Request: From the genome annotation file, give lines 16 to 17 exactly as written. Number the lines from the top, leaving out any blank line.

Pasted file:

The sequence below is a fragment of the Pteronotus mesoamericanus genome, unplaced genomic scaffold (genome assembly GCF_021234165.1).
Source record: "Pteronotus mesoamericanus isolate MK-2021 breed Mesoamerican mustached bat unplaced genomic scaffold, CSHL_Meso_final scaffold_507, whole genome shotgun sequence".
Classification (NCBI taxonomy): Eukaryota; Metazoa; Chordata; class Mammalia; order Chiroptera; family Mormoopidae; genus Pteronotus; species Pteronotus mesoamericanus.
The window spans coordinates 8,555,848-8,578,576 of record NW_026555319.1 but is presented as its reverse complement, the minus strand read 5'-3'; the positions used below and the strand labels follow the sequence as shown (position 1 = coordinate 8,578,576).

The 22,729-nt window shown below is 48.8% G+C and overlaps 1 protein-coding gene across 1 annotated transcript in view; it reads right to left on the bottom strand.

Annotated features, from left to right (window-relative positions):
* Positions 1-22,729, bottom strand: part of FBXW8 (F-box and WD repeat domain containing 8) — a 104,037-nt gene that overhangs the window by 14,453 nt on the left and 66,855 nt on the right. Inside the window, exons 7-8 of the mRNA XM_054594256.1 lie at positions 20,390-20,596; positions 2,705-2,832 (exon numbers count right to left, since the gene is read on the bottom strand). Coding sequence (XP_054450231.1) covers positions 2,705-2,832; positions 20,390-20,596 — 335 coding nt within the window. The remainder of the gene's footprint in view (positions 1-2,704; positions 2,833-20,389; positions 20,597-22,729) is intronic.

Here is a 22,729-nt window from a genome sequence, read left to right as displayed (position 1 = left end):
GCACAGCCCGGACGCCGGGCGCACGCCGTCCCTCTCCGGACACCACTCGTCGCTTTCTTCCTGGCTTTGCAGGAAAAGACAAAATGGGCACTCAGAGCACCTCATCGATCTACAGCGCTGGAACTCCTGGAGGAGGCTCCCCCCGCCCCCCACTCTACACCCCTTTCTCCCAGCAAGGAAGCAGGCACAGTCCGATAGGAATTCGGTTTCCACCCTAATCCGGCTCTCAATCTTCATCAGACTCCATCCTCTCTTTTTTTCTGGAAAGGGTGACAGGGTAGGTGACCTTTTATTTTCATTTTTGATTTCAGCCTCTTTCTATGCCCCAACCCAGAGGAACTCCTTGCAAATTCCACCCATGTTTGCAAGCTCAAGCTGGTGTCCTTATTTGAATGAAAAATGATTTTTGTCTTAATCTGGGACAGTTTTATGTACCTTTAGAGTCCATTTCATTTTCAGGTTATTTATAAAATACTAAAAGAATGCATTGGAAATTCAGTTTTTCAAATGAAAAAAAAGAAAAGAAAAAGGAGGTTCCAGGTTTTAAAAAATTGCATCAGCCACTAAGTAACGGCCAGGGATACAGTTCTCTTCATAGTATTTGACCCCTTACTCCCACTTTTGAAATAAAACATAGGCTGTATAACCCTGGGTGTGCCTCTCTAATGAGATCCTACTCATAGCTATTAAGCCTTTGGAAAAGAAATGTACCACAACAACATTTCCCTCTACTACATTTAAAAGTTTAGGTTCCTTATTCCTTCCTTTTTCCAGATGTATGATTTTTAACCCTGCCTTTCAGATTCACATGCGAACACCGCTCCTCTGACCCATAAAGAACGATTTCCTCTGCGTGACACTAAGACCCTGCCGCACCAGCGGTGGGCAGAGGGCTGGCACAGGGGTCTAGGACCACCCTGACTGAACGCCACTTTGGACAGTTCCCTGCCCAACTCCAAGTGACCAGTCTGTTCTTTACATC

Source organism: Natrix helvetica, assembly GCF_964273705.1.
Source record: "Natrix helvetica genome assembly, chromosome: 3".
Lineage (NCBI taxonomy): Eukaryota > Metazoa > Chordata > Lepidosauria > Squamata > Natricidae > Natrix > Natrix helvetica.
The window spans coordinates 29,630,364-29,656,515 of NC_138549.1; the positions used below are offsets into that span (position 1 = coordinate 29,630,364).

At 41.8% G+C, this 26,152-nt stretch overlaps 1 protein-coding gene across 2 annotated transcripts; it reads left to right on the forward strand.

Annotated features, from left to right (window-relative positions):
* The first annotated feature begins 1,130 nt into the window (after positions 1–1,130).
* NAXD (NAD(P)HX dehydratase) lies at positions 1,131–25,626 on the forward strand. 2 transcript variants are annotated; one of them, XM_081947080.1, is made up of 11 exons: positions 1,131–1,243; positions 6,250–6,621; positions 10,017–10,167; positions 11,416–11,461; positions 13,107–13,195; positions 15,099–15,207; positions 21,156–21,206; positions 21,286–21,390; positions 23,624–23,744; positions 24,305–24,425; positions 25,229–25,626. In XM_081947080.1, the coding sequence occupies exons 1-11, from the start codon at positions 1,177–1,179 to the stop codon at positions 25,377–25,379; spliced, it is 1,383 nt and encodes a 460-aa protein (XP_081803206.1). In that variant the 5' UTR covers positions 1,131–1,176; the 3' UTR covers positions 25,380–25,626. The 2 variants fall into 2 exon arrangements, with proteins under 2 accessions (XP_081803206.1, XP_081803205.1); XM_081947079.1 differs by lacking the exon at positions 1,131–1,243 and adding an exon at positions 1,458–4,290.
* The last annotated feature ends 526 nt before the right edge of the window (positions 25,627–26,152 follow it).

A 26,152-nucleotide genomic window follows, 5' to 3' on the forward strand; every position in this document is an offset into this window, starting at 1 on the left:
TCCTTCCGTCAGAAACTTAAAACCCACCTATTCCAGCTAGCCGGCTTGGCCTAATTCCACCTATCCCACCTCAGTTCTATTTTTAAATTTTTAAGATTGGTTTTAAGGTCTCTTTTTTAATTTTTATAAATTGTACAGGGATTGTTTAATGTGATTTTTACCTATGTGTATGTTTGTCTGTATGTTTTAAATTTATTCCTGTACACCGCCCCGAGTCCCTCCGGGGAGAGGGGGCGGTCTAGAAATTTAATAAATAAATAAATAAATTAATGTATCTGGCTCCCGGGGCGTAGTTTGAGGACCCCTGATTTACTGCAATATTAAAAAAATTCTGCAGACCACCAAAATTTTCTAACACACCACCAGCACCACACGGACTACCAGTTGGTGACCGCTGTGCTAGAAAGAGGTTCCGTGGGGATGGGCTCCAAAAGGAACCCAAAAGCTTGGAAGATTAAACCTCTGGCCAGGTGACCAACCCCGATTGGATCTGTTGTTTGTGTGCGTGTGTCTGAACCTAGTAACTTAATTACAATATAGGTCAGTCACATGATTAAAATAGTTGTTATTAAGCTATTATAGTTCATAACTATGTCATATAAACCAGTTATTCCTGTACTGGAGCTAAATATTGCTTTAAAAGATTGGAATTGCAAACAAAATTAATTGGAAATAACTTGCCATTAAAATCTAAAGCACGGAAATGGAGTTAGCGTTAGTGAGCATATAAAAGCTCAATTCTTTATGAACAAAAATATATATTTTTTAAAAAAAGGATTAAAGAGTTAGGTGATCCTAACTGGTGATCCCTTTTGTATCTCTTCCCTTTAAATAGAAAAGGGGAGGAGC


* The first annotated feature begins 1,130 nt into the window (after positions 1–1,130).
* NAXD (NAD(P)HX dehydratase) lies at positions 1,131–25,626 on the forward strand. 2 transcript variants are annotated; one of them, XM_081947080.1, is made up of 11 exons: positions 1,131–1,243; positions 6,250–6,621; positions 10,017–10,167; positions 11,416–11,461; positions 13,107–13,195; positions 15,099–15,207; positions 21,156–21,206; positions 21,286–21,390; positions 23,624–23,744; positions 24,305–24,425; positions 25,229–25,626. In XM_081947080.1, the coding sequence occupies exons 1-11, from the start codon at positions 1,177–1,179 to the stop codon at positions 25,377–25,379; spliced, it is 1,383 nt and encodes a 460-aa protein (XP_081803206.1). In that variant the 5' UTR covers positions 1,131–1,176; the 3' UTR covers positions 25,380–25,626. The 2 variants fall into 2 exon arrangements, with proteins under 2 accessions (XP_081803206.1, XP_081803205.1); XM_081947079.1 differs by lacking the exon at positions 1,131–1,243 and adding an exon at positions 1,458–4,290.